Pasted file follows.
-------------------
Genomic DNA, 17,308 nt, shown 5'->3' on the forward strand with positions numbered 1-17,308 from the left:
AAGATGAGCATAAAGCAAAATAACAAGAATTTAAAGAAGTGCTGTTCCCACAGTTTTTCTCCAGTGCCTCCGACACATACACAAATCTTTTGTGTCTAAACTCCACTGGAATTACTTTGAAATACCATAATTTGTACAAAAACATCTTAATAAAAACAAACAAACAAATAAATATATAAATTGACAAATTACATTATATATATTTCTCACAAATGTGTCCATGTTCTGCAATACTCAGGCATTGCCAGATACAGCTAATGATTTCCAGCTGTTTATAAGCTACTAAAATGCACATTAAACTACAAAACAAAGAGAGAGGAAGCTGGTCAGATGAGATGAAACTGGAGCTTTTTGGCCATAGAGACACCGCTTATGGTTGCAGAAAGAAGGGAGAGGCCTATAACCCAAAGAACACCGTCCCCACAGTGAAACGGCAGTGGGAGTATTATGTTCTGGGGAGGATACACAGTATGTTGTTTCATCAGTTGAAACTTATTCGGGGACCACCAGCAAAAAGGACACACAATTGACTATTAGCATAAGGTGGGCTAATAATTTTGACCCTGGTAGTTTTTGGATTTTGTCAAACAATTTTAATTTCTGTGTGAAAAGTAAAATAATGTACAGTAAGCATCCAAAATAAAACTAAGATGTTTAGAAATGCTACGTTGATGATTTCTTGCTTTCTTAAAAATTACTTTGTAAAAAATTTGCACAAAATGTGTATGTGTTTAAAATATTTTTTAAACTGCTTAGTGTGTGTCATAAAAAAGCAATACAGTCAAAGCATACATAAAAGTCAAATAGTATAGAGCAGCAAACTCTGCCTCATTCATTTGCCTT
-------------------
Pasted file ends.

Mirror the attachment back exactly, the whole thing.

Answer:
Genomic DNA, 17,308 nt, shown 5'->3' on the forward strand with positions numbered 1-17,308 from the left:
AAGATGAGCATAAAGCAAAATAACAAGAATTTAAAGAAGTGCTGTTCCCACAGTTTTTCTCCAGTGCCTCCGACACATACACAAATCTTTTGTGTCTAAACTCCACTGGAATTACTTTGAAATACCATAATTTGTACAAAAACATCTTAATAAAAACAAACAAACAAATAAATATATAAATTGACAAATTACATTATATATATTTCTCACAAATGTGTCCATGTTCTGCAATACTCAGGCATTGCCAGATACAGCTAATGATTTCCAGCTGTTTATAAGCTACTAAAATGCACATTAAACTACAAAACAAAGAGAGAGGAAGCTGGTCAGATGAGATGAAACTGGAGCTTTTTGGCCATAGAGACACCGCTTATGGTTGCAGAAAGAAGGGAGAGGCCTATAACCCAAAGAACACCGTCCCCACAGTGAAACGGCAGTGGGAGTATTATGTTCTGGGGAGGATACACAGTATGTTGTTTCATCAGTTGAAACTTATTCGGGGACCACCAGCAAAAAGGACACACAATTGACTATTAGCATAAGGTGGGCTAATAATTTTGACCCTGGTAGTTTTTGGATTTTGTCAAACAATTTTAATTTCTGTGTGAAAAGTAAAATAATGTACAGTAAGCATCCAAAATAAAACTAAGATGTTTAGAAATGCTACGTTGATGATTTCTTGCTTTCTTAAAAATTACTTTGTAAAAAATTTGCACAAAATGTGTATGTGTTTAAAATATTTTTTAAACTGCTTAGTGTGTGTCATAAAAAAGCAATACAGTCAAAGCATACATAAAAGTCAAATAGTATAGAGCAGCAAACTCTGCCTCATTCATTTGCCTT